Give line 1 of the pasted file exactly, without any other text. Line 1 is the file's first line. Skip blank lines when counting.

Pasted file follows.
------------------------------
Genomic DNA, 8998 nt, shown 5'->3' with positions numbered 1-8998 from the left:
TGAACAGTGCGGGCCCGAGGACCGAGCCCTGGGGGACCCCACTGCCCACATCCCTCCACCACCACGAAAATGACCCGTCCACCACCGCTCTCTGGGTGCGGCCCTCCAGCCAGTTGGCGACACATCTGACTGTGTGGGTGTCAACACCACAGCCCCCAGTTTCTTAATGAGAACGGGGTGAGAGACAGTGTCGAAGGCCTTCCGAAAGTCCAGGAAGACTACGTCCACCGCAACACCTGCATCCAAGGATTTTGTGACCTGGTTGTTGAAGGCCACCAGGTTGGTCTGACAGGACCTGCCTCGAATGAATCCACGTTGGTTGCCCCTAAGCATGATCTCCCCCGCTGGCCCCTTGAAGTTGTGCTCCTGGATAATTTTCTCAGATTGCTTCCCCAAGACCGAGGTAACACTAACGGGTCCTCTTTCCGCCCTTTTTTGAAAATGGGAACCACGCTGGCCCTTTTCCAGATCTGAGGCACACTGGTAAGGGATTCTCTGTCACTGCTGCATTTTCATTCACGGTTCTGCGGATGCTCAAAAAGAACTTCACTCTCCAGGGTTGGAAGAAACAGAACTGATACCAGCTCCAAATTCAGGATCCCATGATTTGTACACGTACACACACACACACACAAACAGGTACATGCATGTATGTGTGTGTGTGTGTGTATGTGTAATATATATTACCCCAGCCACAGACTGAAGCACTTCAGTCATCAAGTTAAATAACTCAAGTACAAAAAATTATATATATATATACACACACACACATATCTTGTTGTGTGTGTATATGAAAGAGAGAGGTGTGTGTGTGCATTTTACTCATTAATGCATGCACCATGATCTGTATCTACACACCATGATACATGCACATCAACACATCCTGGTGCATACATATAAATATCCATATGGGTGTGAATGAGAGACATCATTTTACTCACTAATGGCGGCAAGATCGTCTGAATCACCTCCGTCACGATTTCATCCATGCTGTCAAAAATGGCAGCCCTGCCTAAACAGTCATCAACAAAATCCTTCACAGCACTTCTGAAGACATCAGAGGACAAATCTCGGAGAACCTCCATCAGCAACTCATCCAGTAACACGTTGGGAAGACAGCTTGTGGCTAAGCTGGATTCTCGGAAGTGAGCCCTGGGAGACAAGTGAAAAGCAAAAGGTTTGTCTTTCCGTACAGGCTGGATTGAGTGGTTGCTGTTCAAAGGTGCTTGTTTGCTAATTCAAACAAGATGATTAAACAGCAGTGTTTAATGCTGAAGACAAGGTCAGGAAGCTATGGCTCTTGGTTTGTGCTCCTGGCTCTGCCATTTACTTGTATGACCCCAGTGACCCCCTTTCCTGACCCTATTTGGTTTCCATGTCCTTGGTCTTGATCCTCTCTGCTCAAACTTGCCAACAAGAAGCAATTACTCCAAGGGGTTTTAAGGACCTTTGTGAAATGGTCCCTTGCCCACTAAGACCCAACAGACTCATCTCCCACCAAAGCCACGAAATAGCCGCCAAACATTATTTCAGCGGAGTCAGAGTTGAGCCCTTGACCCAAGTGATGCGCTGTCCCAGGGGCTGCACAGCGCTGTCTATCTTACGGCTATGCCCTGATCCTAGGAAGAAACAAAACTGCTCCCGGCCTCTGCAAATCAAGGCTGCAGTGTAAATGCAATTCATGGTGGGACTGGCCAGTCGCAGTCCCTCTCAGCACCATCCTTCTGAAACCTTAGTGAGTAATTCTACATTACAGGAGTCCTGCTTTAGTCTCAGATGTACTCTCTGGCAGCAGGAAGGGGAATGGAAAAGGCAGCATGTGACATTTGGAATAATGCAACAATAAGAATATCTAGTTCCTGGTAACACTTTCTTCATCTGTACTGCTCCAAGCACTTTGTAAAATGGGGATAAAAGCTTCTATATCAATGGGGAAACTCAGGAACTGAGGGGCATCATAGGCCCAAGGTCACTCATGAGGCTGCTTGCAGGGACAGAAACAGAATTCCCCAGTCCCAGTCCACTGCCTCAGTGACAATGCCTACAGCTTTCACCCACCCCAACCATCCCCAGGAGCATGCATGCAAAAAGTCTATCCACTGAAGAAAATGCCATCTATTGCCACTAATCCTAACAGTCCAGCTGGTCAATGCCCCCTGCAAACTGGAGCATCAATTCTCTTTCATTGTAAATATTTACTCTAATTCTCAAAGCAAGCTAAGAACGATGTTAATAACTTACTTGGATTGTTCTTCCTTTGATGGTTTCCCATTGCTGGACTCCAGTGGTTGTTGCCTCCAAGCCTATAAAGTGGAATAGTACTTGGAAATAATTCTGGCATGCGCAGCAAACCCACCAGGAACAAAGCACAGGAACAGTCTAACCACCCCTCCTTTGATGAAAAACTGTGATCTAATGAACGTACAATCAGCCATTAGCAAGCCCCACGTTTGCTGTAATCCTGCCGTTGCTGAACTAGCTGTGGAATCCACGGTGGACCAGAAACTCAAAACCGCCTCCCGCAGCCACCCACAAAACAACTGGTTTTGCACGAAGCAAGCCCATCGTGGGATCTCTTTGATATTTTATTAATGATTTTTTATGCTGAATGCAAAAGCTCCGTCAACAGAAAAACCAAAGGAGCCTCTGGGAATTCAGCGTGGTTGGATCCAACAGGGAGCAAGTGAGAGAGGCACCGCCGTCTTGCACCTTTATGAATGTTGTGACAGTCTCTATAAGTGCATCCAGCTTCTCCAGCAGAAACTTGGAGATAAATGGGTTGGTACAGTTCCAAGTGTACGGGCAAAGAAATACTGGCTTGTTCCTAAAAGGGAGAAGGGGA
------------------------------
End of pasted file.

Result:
Genomic DNA, 8998 nt, shown 5'->3' with positions numbered 1-8998 from the left: